A pile of plant record labels, mysteriously stripped from accessioned plants in the Arboretum’s Rhododendron Dell, sent Manager of Plant Records Kyle Port on a mission to assess, verify, and relabel the collection.

In this issue, Kyle reports on the early history of Rhododendron Dell, and in the next issue he will write about the multi-layered curatorial process involved in the Rhododendron Dell project.

One hundred forty years ago, a triumphant rhododendron show bloomed on the Boston Common. For a nominal fee, attendees were ushered under tents where plants from private collections, including those of Arnold Arboretum director Charles S. Sargent and the event’s sponsor, H. H. Hunnewell, were arranged. Rhododendron hybrids imported from Anthony Waterer (Knap Hill Nursery, Woking, England) garnered considerable attention. The revelation that R. ‘Album Elegans’ and a few other cultivars were hardy outdoors in the Boston area soon fostered planting trials beyond conservatory walls, specifically in the burgeoning landscapes of the Arnold Arboretum, which had been established just the year before. More importantly, the friendships forged at the Boston show guaranteed that the most sought after rhododendron hybrids of the day would become accessible for viewing and study, free of charge, to anyone who journeyed to the Arboretum.

A black and white photo of the white flowered R. ‘Album Elegans’.
A color photo of Rhododendron Dell.
A black and white photo of the 1924 Loder Rhododendron Cup.

A suitable location for cultivating these large-leaved rhododendrons was found in a wind sheltered two-acre area between the northern contours of Hemlock Hill and Valley Road, through which Bussey Brook flows. Eventually named Rhododendron Dell, the existing soils—Hinckley sandy loam and Scio very fine sandy loam—proved adequate. Stands of eastern hemlock (Tsuga canadensis), intentionally left by the previous land owner Benjamin Bussey (1757–1842), provided an ideal amount of shade. And above all, the site allowed for cold air to sink away toward low-lying Bussey Brook Meadow.

The new hybrids were not immediately planted in Rhododendron Dell; instead, the first plantings on the site were of the hybrids’ North American parent species, which included R. catawbiense, R. maximum, and R. minus. It is likely that the only remaining plants from these early plantings exist in a mass planting of R. maximum accessions 23020 and 23021. These accessions actually comprise a number of accessions that were interplanted over the years and became indistinguishable from each other. The oldest of these R. maximum accessions was obtained as seeds in 1880 from Benjamin Marston Watson’s Old Colony Nurseries and Seed Warehouse in Plymouth, Massachusetts.

In 1886, the first R. catawbiense hybrids from Anthony Waterer were planted in Rhododendron Dell. Some of these hybrid cultivars had been featured in the tents of the 1873 rhododendron show on Boston Common, but now they were being planted outdoors to see how they would fare. Among these inaugural cultivars, R. ‘Purpureum Grandiflorum’ (accession 2804) and R. ‘Album Grandiflorum’ (accession 2805- A) survive to this day. Subsequent introductions such as R. ‘Mrs. Harry Ingersoll’ (accession 6202-C, acquired in 1891) epitomize the allure these hybrid rhododendrons had upon so many. Their survival at the Arboretum solidified a resolve to develop, evaluate, and maintain a collection for the ages. As Sargent wrote to Anthony Waterer in February 1911, “I think that we should have here a correctly named standard set of the hardy hybrid Rhododendrons as so many people depend on the Arboretum for information on such a subject.”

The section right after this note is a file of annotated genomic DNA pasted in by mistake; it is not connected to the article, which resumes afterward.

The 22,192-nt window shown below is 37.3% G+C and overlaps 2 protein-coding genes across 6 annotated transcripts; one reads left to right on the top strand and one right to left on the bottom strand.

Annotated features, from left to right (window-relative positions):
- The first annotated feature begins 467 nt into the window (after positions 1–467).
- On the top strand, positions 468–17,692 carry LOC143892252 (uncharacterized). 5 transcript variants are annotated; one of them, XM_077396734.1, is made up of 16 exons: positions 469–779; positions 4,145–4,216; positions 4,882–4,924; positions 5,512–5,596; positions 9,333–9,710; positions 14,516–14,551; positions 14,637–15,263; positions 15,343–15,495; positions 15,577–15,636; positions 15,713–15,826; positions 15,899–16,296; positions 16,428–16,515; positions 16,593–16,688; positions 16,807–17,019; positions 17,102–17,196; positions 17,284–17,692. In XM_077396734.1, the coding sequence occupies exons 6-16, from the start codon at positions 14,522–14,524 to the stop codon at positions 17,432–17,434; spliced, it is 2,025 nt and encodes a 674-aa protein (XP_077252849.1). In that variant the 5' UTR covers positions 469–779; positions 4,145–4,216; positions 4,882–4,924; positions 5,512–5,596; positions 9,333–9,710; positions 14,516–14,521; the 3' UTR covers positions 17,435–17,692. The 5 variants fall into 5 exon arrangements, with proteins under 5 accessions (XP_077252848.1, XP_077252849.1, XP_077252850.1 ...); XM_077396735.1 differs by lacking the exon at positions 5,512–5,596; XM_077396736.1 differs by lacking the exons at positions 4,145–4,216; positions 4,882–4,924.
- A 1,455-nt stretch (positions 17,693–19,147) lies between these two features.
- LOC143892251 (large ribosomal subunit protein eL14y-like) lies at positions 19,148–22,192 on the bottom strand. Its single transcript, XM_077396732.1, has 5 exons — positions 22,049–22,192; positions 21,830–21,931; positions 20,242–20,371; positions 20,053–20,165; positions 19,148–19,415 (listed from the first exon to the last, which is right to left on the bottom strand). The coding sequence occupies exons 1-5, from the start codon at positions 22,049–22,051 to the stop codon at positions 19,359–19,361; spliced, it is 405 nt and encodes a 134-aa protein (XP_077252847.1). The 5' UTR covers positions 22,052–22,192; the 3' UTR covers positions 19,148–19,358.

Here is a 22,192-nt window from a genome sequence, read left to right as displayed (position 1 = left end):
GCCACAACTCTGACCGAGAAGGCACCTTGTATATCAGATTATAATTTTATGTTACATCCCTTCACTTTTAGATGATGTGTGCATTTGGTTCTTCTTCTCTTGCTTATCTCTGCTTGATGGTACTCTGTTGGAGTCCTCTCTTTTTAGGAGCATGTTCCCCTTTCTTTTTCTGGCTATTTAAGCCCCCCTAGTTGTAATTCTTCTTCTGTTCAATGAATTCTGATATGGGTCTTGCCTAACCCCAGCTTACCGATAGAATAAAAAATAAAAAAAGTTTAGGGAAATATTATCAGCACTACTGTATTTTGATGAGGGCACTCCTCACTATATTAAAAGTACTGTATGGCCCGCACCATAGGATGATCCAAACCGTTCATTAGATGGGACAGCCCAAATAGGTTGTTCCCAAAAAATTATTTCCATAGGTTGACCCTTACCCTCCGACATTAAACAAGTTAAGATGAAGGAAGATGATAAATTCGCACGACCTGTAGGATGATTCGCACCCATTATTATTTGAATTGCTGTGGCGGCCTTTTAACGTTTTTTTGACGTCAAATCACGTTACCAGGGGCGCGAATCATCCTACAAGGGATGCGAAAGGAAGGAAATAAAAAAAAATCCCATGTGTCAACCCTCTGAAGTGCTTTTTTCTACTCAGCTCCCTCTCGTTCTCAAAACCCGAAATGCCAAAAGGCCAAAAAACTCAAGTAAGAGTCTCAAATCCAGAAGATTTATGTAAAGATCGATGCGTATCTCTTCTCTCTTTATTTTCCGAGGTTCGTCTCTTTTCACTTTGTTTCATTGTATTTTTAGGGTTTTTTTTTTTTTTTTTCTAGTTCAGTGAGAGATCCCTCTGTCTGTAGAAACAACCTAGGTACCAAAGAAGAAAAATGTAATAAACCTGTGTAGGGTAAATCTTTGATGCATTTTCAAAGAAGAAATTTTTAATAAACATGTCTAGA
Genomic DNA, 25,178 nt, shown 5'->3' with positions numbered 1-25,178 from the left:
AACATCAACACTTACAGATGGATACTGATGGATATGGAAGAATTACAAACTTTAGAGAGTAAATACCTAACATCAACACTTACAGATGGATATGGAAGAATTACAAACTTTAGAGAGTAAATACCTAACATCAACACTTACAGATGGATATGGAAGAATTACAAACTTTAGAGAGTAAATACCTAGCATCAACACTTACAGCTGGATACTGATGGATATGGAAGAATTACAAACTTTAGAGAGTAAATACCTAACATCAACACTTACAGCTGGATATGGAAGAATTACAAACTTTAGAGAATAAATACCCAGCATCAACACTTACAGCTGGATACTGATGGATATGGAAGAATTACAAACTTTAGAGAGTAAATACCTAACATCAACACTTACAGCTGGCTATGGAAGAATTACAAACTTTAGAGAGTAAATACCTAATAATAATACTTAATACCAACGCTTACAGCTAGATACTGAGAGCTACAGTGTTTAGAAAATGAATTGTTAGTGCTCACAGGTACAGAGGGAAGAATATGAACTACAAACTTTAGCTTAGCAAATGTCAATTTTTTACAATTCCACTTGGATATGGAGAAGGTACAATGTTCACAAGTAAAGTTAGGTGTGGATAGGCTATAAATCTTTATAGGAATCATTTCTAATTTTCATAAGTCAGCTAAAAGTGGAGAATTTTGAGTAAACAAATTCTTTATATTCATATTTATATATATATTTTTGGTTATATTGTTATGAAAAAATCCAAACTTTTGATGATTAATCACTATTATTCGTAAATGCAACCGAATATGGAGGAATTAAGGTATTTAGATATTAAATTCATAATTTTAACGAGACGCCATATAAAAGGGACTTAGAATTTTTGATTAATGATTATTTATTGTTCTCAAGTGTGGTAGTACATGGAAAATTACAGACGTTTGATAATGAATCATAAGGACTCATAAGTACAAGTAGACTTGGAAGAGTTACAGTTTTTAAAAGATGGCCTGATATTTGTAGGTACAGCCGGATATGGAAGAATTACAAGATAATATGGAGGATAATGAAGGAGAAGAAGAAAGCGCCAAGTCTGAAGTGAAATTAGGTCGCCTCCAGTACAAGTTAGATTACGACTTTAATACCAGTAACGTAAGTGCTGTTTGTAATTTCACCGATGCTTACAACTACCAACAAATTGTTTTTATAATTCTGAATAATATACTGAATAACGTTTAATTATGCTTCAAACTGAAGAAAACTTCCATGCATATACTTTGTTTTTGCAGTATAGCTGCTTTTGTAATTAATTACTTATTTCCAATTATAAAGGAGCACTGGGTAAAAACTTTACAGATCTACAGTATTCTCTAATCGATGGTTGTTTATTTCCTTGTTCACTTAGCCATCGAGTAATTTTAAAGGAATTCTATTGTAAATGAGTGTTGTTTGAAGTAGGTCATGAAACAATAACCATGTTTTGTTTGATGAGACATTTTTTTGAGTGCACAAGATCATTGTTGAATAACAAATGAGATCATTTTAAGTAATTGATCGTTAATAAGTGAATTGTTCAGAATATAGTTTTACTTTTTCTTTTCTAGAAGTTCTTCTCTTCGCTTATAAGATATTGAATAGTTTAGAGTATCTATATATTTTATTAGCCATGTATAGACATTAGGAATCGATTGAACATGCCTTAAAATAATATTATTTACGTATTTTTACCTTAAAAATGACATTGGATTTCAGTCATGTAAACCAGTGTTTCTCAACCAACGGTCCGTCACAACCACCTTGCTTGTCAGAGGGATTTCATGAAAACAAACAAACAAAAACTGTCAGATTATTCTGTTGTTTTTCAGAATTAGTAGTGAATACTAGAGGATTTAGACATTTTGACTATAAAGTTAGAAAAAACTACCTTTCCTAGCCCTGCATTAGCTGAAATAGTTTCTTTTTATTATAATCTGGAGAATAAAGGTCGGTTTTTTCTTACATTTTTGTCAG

Citation: Port, K. 2013. Rediscovering Rhododendron Dell, part 1. Arnoldia, 70(4): 15–18.

While the majority of the early acquisitions of hybrids in Rhododendron Dell were those of Anthony Waterer and his cousin, John Waterer, a number of other international hybridizers are also represented. Fellow Englishman G. Paul provided R. ‘Duke of York’ (accession 22616-A, 1921 lineage from a 1915 introduction), and in 1908 German T. J. Rudolf Seidel sent, among others, R. ‘Echse I’ (accession 6175-B), which has bright reddish purple flowers with wavy-edged petals.

In 1919, the federal government’s passage of Quarantine No. 37 governing the importation of nursery stock halted shipments of plants by steamer directly to Boston. The Arboretum had a nearly exclusive reliance on overseas suppliers at the time, but this quarantine forced relationship-building closer to home. North American nurseries, hybridizers, and hobbyists stepped up to meet the challenge and became reliable allies in the development of the Rhododendron Dell collections.

A color photo of Rhododendron ‘Duke of York’.
Rhododendron ‘Duke of York’. Kyle Port

Kyle Port is Manager of Plant Records at the Arnold Arboretum.

From “free” to “friend”…

Established in 1911 as the Bulletin of Popular Information, Arnoldia has long been a definitive forum for conversations about temperate woody plants and their landscapes. In 2022, we rolled out a new vision for the magazine as a vigorous forum for tales of plant exploration, behind-the-scenes glimpses of botanical research, and deep dives into the history of gardens, landscapes, and science. The new Arnoldia includes poetry, visual art, and literary essays, following the human imagination wherever it entangles with trees.

It takes resources to gather and nurture these new voices, and we depend on the support of our member-subscribers to make it possible. But membership means more: by becoming a member of the Arnold Arboretum, you help to keep our collection vibrant and our research and educational mission active. Through the pages of Arnoldia, you can take part in the life of this free-to-all landscape whether you live next door or an ocean away.

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